A lab team called me over as students got to work on their brine shrimp investigation for the day. “We wanted to know if there was a way to filter out our brine shrimp.”

    “Can you be more specific?”

    “Well, we want them all to be eggs, but this liquid culture is mixed with adults and eggs. So we thought if we had some kind of funnel or filter, we might be able to sort out the adults from the eggs and then just have the eggs.”

    “It sounds like a good idea, but I’m not sure we have the materials you would need to make a funnel that precise.”

    “Can we try?”

    For the 15 minutes or so, I watched with interest as the lab team tried to make a funnel for their brine shrimp culture. First, they tried just making a paper cone with a small opening. This was quickly rejected; it absorbed droplets of water, making it useless. There were a few sheets of transparency lying around the lab area from a previous experiment. The students asked me for a thumbtack because they figured that opening would be large enough for brine shrimp eggs but too small for adult brine shrimp. They punched a hole in the transparency and folded it into a cone shape. At this point, another lab team flagged me down.

    “We have a problem,” one of the students announced as I approached.

    “What is your problem?”

    “We were testing the effect of light on the brine shrimp,” explained the student, gesturing toward the lamp they had focused on one of their small jars of brine shrimp. “But this jar got really hot. So now it’s light and temperature.”

    “OK. So what are you going to do about it?”

    “We don’t know,” she admitted.

    “Well, you have a couple of options, right? What are your options?”

    “We could test something besides light.”

    “You could. What else could you do if you still wanted to test light?”

    “We need a way to keep temperature the same. Light without heat,” added one of her classmates.

    “I agree. So what can you do?”

    “Wait … Could we use a water bath like a heat sink?”

    “Sure. Can you explain to your lab team why that might work?”

    “Water has a high specific heat, so it would absorb some of the heat from the lamp but still let the light through.”

    “I still think we need a thermometer with the set up, just to monitor,” replied her teammate. I left them to it and went to check on the filter group.

    “How did the transparency work out?” I asked, genuinely curious.

    “It didn’t.” The student held up the makeshift funnel. “The opening is so small that it doesn’t break the water tension.” She demonstrated for me: When water from a pipette was squirted into the funnel, none dripped through the hole. “We’ve given up on the funnel idea.”

    Across the room, two lab teams were consulting each other about how much yeast to add to their brine shrimp jars. “No, 0.2 grams is way too much,” said one student, holding up a jar that was opaque with yeast. “We’re trying again with 0.1 grams.”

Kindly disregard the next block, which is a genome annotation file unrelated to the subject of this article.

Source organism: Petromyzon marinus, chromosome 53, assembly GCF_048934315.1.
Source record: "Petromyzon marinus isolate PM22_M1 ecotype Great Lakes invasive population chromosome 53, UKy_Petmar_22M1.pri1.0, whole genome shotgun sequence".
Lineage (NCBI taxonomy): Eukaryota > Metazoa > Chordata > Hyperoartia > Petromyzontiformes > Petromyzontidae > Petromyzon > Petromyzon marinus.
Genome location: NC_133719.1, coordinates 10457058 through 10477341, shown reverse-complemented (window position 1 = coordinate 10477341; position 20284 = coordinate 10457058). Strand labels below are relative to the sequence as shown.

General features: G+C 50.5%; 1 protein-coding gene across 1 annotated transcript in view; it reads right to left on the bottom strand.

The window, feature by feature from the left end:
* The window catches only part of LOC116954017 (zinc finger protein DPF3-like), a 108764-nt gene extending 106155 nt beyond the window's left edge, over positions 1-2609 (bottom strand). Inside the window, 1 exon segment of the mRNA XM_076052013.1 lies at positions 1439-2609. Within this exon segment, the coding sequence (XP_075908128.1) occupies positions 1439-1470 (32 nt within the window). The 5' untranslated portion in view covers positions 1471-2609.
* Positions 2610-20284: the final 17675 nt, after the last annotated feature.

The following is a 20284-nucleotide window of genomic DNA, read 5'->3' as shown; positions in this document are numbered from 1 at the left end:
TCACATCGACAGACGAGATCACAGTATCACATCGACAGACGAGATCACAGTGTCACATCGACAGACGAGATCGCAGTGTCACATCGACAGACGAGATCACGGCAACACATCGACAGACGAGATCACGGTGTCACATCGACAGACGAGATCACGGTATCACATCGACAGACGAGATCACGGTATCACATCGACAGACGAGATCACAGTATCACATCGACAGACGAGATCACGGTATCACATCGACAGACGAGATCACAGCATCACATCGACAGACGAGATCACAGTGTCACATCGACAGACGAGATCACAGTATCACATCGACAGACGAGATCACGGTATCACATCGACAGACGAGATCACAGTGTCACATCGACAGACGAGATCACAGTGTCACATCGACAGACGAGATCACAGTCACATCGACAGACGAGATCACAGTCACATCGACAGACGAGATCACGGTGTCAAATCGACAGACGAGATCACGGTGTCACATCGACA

“Well, we’re just going to wait to see what happens,” replied a student from the other group. “Let us know if it works.”

    And so for about six weeks, my AP Bio students spent 30 minutes a day in the lab working with their brine shrimp experiments. The experience was not one that I had really planned for them. Initially, I wanted them to engage with some quantitative ecological data collection. While reading “The American Biology Teacher,” I encountered a description of an aquatic ecosystem modeling lab that allowed students to count populations of algae and brine shrimp. I worked to set it up in my classroom lab, but I ran into many unexpected obstacles while trying to create protocols for my students. First, the microscopes available to my students were not high quality enough to make the algae counting easy. I printed out millimeter grids on transparency in order to facilitate cell counts. This helped. Culturing the algae also presented me with some difficulty. The only thing that went well, in fact, was the hatching of the brine shrimp. We were already a week past when I had intended to begin their lab work when I finally realized I needed to either abandon the original lab design or abandon the whole ecology data collection experience. I scrapped the original lab design and instead just asked my students to generate some questions about brine shrimp and algae. They were then set loose in the lab to try to answer their selected question.

    Throughout the experience, I was not very helpful to them. Most of them learned much more about brine shrimp in a week than I had known about brine shrimp. Some of the problems they ran into I anticipated - like the temperature being a confounding variable when investigating light - but other problems surprised me, like the difficulty of optimizing a yeast solution for our small brine shrimp colonies. They were forced to talk to each other, because they were all dealing with high mortality rates in their colonies. They shared sampling methodology with one another and asked impressively specific methodological questions of one another.

    At the end of six weeks, they voted as a class to process the experience in a Socratic seminar. I asked them, bluntly, “Should next year’s AP Bio students do this experiment?”

    “I don’t think we got particularly good data, and I don’t think we really answered our experimental question,” said one of my students. “But it taught us to work through our errors and precisely design an experiment.”

    “We were doing real science. It was worthwhile,” added another student.

Brittany Franckowiak is a science teacher at Wilde Lake High School in Columbia, MD. She is a University of Pittsburgh alumna, a 2011 Knowles Science Teaching Fellow, and a member of Cohort 2 of the BSCS AP Biology Leadership Academy. Brittany spends her breaks from teaching exploring national parks, experimenting in her kitchen, running slowly, and visiting her family in Michigan.